Feeling Blue With Alzheimer's

Mild cognitive impairment and Alzheimers disease behaviors made worse by depression

(RxWiki News) Losing mental skills can be hard to handle and may, understandably, lead to depression. Depression symptoms with dementia could intensify some problem behaviors, which may affect quality of life.

People with mild cognitive impairment (MCI) and Alzheimer’s disease (AD) had more emotional problems, agitation and aggression when they also had depression.

In fact, depression symptoms in people with MCI got in the way of their functioning as much as having AD did. Treating depression may be important for some behaviors related to MCI and AD.

"Ask a doctor about depression screening."

Researchers, led by Sebastiaan Engelborghs, MD, PhD, of the Reference Center for Biological Markers of Dementia (BIODEM) at the Institute Born-Bunge of the University of Antwerp in Belgium, wanted to look at depression symptoms for people with MCI and AD. They interviewed 270 people with MCI and 402 people with AD. They talked to caregivers and patients about behaviors and depression symptoms.

They found that 25 percent of people with AD had depression symptoms. Depression symptoms were reported by 16 percent of people with MCI. 

The researchers looked at behavioral symptoms like aggressiveness, anxiety and emotion regulation problems. They found that all patients with depression symptoms reported behavioral symptoms. This was true for people with both MCI and AD.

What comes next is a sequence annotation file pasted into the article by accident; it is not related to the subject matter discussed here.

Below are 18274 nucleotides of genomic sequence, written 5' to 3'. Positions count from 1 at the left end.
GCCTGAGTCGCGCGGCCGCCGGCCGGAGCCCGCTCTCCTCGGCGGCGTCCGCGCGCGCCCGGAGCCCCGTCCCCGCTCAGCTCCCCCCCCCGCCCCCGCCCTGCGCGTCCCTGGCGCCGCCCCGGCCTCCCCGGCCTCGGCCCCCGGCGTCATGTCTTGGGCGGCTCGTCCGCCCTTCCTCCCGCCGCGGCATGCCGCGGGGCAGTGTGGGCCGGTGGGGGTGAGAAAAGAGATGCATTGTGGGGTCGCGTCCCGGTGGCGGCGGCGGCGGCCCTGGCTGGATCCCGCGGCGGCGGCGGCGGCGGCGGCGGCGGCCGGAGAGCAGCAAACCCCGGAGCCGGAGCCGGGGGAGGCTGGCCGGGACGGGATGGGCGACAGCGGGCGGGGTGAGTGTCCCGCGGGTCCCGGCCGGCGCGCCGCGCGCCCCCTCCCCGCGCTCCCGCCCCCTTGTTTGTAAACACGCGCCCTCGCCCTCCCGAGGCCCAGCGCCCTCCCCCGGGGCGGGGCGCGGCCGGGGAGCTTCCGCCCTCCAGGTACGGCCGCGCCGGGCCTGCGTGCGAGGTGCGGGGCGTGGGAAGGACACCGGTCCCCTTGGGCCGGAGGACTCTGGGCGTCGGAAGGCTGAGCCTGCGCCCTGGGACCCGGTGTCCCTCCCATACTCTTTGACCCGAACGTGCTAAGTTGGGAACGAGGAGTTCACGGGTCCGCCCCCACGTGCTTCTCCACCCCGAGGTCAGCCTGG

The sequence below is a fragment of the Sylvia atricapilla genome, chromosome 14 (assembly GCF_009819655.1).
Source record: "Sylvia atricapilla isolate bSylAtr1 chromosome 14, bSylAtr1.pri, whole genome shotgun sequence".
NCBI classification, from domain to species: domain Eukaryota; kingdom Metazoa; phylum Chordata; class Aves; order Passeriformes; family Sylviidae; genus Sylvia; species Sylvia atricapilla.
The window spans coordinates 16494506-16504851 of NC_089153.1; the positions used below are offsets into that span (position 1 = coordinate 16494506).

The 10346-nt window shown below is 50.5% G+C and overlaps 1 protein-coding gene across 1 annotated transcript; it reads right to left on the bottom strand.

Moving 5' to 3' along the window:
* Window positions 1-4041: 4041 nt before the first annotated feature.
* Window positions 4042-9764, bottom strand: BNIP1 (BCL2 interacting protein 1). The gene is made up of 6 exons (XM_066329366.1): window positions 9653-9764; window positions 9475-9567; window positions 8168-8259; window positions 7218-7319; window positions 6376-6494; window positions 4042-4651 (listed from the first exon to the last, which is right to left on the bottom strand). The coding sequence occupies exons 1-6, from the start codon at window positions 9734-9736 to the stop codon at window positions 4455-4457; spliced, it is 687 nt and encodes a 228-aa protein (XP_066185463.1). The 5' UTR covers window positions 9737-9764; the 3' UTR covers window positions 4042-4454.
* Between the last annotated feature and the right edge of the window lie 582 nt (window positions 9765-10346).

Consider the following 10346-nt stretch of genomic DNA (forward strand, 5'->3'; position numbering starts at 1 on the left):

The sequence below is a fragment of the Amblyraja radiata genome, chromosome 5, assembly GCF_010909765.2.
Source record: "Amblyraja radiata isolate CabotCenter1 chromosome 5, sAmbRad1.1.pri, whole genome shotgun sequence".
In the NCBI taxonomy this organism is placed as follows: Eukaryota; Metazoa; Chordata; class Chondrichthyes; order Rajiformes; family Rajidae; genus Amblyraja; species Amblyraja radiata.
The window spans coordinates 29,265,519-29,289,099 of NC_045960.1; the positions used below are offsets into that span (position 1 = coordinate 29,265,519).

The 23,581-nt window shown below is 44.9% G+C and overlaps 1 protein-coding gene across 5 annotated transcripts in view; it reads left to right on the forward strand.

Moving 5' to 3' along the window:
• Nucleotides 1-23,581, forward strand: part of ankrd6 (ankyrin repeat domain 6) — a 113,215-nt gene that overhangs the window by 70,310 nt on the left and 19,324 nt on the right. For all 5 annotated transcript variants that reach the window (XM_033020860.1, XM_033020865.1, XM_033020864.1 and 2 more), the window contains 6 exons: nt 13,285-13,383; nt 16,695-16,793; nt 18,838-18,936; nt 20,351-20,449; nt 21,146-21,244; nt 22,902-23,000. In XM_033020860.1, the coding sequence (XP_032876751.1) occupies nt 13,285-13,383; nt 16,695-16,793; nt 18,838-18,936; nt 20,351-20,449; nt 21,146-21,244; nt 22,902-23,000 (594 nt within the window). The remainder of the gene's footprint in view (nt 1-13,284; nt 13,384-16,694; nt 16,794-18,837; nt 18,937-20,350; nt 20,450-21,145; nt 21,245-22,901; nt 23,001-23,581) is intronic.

For people without depression symptoms, most of the behavioral symptoms were mild, and about 20 percent of people in both the MCI and AD groups reported no behavioral symptoms.

People with AD had more severe symptoms than people with MCI. However, people with MCI and depression symptoms had more severe behaviors than people with AD who did not have depression symptoms

The authors concluded that depression symptoms can make some symptoms of dementia worse in ways that can get in the way of a good quality of life.

Screening for depression symptoms in people with MCI may be helpful for designing treatments that address these needs.

This study did not diagnose depression in people. It only measured the level of symptoms. Not all people in the study met the criteria for depression. This study was published December 17 in the International Journal of Geriatric Psychiatry. The authors report no competing interests.

Many funding sources were listed including the Special Research Fund of the University of Antwerp, the Foundation for Alzheimer Research (SAO–FRMA), the Institute Born-Bunge and an unrestricted research grant from Lundbeck NV (Belgium).

Review Date: 
December 27, 2012